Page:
New York State Court of Claims

New York State Court of Claims

HALL v. THE STATE OF NEW YORK, #2007-041-052, Claim No. 107826, Motion No. M-74183


Claimant’s application for a court-issued subpoena on an inmate is denied for failure to show relevance and necessity of inmate testimony; request for court-issued subpoenas on non-inmate witnesses granted without requiring claimant to show relevance of requested testimony prior to issuance of subpoenas.

Case Information

Claimant short name:
Footnote (claimant name) :

Footnote (defendant name) :

Third-party claimant(s):

Third-party defendant(s):

Claim number(s):
Motion number(s):
Cross-motion number(s):

Claimant’s attorney:
Defendant’s attorney:
New York State Attorney GeneralBy: Saul Aronson, Esq., Assistant Attorney General
Third-party defendant’s attorney:

Signature date:
November 7, 2007

Official citation:

Appellate results:

See also (multicaptioned case)


Claimant has submitted three subpoenas, apparently for the purpose of obtaining court ordered, or at least court-issued, subpoenas directing defendant to produce the witnesses identified in the subpoenas at the trial of this claim. Claimant has not provided an affidavit, or even an unsworn statement, in support of his request. Defendant opposes issuance of the subpoenas. Claimant is an inmate at Upstate Correctional Facility. This claim arose at Clinton Correctional Facility (Clinton) on May 19, 2002, as a result of an alleged assault upon claimant by an unknown fellow inmate who allegedly splashed a hot liquid on claimant’s face, causing 1st and 2nd degree burns.

Claimant seeks court-issued subpoenas for service on the following individuals: Paul Daley, allegedly employed by the Mental Health Dept. of Green Haven Correctional Facility; Steve Lacy, allegedly a correction officer at Clinton; and fellow inmate Dell Sinanaj.

Claimant, as an inmate proceeding pro se, is not a person authorized to issue subpoenas and must therefore apply to the “clerk of the court” or to an appropriate judge for issuance of the subpoenas (CPLR 2302 [a]). With respect to the subpoena of an inmate, CPLR 2302 (b) provides that a “subpoena to compel . . . attendance of any person confined in a penitentiary or jail, shall be issued by the court. Unless the court orders otherwise, a motion for such subpoena shall be made on at least one day’s notice to the person having custody of the record, document or person confined.”

The defendant objects to issuance of the subpoenas, asserting that the “claimant did not serve the subpoenas with required fees on any of the individuals named therein.” Defendant also “questions the motivation and reason for the requested subpoena.” Finally, defendant expresses security concerns regarding the inmate witness and objects that the inmate has not had an “opportunity to be heard on the matter.”

Claimant’s application is denied with respect to inmate Sinanaj. In Sebastiano v State of New York (112 Misc 2d 1027, 1028 [Ct Cl 1981]), the court stated that the CPLR 2302 (b) requirement of a court-ordered subpoena with respect to inmates:
“[I]s to permit the court to exercise discretion in requiring the attendance of prisoners at a trial. A court should not, without a compelling necessity, require the Department of Correctional Services to transport 12 prisoners to a central point from such widely separated locations as Clinton, Greenhaven, Great Meadow, Sing Sing, Eastern and Auburn. The security problem is serious and the expense would be burdensome to the taxpayers of the State of New York.”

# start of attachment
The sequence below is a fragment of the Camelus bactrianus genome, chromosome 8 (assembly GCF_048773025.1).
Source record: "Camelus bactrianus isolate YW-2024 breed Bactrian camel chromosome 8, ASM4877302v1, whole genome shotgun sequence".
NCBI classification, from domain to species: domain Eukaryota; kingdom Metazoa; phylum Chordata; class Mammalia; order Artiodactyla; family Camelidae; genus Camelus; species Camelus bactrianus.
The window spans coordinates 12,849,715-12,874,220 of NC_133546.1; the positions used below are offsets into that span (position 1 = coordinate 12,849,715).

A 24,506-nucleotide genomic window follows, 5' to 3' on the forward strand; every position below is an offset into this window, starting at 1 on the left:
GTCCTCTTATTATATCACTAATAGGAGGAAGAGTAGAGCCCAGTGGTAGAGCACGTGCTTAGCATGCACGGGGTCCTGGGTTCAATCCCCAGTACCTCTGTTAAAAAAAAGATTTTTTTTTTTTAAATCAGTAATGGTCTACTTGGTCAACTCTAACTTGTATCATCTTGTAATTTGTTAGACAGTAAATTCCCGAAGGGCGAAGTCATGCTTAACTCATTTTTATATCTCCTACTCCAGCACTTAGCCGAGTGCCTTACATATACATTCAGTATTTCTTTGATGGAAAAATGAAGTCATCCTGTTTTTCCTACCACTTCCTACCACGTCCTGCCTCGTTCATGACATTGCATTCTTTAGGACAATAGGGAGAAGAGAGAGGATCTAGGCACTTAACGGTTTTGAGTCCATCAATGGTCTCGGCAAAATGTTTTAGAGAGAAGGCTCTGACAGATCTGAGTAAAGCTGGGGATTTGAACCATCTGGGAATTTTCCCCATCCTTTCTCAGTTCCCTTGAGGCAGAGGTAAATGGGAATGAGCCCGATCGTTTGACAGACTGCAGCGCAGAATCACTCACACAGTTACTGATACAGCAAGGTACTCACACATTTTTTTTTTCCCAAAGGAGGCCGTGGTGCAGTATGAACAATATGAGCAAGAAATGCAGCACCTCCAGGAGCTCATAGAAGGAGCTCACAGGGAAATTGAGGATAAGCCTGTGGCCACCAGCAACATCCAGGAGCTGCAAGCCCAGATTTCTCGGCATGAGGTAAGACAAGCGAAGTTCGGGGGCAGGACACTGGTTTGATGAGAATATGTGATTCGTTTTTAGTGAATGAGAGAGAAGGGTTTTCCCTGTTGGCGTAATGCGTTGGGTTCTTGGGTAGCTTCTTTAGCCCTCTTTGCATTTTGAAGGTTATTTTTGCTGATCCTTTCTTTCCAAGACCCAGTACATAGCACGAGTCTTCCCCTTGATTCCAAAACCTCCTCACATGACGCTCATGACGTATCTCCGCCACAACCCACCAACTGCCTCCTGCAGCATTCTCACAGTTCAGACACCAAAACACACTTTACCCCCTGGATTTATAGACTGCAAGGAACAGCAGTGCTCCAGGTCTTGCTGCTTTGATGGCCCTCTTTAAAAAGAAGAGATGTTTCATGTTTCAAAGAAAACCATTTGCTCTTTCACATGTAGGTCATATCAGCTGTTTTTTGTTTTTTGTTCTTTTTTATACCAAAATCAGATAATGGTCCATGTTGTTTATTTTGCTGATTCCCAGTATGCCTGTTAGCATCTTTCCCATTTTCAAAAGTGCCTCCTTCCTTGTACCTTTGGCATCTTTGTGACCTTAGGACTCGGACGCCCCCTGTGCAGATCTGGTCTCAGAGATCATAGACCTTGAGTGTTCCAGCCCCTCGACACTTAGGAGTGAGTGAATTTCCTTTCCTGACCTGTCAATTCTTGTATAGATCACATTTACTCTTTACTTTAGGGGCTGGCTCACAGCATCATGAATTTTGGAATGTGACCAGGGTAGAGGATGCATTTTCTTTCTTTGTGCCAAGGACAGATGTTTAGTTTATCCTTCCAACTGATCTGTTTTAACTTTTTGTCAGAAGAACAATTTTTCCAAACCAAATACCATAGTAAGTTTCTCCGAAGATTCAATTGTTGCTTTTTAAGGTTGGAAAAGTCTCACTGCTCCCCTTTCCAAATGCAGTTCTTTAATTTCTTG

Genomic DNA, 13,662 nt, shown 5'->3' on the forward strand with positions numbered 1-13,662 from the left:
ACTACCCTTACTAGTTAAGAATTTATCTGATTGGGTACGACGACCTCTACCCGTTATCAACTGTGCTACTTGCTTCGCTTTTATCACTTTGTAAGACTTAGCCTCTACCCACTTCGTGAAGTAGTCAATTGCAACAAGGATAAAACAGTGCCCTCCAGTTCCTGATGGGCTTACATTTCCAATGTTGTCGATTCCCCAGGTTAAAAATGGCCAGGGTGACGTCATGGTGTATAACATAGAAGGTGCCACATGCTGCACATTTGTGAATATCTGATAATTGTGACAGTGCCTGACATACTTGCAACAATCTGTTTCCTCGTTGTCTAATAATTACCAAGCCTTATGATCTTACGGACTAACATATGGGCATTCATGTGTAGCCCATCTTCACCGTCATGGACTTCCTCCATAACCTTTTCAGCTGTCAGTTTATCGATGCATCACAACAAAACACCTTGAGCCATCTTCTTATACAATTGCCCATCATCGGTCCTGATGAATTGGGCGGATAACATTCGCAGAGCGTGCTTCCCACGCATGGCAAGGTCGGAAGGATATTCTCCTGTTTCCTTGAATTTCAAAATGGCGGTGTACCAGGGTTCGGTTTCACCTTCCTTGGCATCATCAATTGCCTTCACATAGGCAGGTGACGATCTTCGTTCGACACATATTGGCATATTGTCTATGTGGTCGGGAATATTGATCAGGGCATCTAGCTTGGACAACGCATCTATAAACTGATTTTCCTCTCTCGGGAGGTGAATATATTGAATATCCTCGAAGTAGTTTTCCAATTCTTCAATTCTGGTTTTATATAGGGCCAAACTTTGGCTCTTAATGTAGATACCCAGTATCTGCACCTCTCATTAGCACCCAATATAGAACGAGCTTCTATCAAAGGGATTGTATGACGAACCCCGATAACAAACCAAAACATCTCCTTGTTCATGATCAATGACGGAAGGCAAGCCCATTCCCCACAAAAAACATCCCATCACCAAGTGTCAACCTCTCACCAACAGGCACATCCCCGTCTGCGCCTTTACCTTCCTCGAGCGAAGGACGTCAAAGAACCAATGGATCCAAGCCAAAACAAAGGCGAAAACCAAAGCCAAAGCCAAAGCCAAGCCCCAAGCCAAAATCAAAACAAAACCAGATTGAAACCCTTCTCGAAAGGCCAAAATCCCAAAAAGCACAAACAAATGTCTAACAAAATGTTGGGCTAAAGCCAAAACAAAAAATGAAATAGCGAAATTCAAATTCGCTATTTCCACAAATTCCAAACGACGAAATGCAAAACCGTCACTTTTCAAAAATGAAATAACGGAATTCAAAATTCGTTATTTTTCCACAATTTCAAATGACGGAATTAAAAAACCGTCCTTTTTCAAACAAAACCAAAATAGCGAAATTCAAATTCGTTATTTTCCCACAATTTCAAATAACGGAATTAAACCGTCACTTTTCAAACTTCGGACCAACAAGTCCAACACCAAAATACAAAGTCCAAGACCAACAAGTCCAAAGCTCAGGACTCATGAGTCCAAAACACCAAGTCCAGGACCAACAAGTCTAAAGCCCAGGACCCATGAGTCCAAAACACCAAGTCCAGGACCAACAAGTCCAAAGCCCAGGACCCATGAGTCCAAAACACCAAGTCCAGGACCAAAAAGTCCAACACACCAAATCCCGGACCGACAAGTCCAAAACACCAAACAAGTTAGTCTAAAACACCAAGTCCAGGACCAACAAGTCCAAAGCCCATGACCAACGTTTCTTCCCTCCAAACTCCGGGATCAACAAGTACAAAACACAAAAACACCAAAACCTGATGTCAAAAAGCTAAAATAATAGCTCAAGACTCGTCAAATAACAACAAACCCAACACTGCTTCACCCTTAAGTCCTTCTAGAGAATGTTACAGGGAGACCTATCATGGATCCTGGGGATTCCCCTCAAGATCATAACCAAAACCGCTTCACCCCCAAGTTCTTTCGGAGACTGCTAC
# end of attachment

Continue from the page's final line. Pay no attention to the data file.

It is the claimant’s burden to show that the testimony of the requested inmate is “necessary to the prosecution of his claim” (Ramirez v the State of New York, [Ct Cl, Hard, J., UID #2006-032-049]; see Livingston v State of New York, 267 AD2d 972 [4th Dept 1999]).

Claimant has offered no information demonstrating the materiality or necessity of the requested inmate’s testimony. The Court has reviewed the claim and the relevance of the testimony of the requested inmate is not apparent.

The Court will issue the subpoenas directed to Paul Daley and Steve Lacy. Contrary to defendant’s objection, claimant need not proffer witness and mileage fees to the proposed witnesses until the subpoenas are served.

Claimant’s “motivation and reason” for the requested subpoenas on the non-inmate witnesses is irrelevant. Unlike a subpoena directed at an inmate, claimant is not required to prove the relevance of the proposed witnesses’ testimony prior to issuance of the subpoena (see Matter of Martisco Bean & Grain Co., Inc. v. Gerace, 124 AD2d 408 [3d Dept 1986]; Matter of Derle Farms, Inc. v Barber, 79 AD2d 1050 [3d Dept 1981]; Matter of Coney Is. Dairy Prods. Corp. v Baldwin, 243 App Div 178 [3d Dept 1935]). If, and when, claimant serves the court-issued subpoenas on the non-inmate witnesses, defendant may make an application to quash the subpoenas on any appropriate grounds (CPLR 2304).

Claimant is directed to serve the subpoenas on Daley and Lacy pursuant to the requirements of the CPLR, including the requirement that witness and mileage fees be paid in advance (CPLR 2303 & 8001).

The application is granted in part and denied in part, as set forth above.

November 7, 2007
Albany, New York

Judge of the Court of Claims

Papers Considered:

  1. Claimant’s subpoenas, filed October 29, 2007;
  2. Letter in Opposition of Saul Aronson, dated November 1, 2007.
  3. Letter in Opposition of Saul Aronson, dated November 7, 2007.